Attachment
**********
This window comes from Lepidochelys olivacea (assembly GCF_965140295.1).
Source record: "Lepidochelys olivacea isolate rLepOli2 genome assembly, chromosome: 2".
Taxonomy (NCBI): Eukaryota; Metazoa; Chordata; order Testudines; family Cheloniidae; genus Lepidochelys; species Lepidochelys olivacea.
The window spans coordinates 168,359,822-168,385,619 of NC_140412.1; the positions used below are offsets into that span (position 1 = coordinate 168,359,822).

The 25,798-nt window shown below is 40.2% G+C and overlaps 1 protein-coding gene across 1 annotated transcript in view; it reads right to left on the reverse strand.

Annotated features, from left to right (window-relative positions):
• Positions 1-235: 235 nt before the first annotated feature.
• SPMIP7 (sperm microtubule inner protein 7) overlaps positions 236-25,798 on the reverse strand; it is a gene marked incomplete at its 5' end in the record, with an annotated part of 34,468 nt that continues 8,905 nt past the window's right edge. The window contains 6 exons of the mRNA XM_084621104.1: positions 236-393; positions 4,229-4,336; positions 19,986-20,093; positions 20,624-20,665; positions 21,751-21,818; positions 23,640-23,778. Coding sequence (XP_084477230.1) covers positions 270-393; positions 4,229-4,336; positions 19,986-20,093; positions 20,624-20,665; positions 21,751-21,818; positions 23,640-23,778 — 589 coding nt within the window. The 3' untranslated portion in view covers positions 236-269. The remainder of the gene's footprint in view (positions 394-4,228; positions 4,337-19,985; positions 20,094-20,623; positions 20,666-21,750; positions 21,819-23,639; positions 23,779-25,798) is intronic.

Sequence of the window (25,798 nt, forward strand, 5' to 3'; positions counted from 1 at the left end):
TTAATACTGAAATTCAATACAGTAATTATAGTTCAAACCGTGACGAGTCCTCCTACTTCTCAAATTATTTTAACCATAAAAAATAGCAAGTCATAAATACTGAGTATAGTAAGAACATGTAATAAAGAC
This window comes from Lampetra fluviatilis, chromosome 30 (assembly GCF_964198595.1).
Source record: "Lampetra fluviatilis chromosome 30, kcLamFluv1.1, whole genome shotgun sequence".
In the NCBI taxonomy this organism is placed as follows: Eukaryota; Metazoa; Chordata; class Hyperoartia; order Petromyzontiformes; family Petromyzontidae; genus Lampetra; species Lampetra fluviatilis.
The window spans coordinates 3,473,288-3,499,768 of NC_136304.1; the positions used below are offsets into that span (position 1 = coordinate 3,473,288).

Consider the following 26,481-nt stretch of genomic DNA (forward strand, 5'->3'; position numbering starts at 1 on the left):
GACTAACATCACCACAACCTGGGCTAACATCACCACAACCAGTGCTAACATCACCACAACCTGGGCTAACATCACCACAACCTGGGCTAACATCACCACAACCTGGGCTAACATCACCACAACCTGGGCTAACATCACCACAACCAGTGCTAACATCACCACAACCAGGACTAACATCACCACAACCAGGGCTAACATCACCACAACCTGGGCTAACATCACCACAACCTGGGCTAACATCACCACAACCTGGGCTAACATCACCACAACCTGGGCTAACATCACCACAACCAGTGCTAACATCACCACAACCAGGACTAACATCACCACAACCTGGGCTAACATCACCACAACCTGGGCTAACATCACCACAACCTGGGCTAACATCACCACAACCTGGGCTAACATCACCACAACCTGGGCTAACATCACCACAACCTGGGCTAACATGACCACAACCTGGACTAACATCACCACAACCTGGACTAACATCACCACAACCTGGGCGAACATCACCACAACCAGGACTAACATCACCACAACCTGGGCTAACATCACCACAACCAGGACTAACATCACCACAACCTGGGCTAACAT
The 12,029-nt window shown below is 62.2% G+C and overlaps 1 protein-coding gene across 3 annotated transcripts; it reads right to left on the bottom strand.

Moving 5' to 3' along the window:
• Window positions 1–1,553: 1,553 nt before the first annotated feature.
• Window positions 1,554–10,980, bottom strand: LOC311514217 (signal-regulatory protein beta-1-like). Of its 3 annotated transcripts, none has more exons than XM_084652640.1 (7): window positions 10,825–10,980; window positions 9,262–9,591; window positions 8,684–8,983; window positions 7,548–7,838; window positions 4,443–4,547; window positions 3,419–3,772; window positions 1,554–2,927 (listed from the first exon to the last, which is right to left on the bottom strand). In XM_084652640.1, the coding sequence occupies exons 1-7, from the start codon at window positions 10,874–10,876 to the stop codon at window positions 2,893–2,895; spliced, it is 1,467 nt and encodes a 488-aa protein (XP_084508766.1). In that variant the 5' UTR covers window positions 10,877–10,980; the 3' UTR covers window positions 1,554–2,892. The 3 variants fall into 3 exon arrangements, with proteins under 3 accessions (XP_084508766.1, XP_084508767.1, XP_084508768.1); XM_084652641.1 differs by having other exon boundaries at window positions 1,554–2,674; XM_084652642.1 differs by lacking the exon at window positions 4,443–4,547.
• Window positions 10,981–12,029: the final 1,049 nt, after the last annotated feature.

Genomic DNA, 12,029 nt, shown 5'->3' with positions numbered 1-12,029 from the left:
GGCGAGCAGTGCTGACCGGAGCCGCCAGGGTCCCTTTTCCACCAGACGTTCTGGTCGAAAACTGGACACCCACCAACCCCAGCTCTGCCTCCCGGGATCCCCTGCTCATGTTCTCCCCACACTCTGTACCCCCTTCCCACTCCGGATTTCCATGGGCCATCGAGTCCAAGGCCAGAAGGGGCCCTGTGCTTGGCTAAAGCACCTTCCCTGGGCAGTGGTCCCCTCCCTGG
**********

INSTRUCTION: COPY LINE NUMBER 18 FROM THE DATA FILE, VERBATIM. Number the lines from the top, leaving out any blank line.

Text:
Moving 5' to 3' along the window: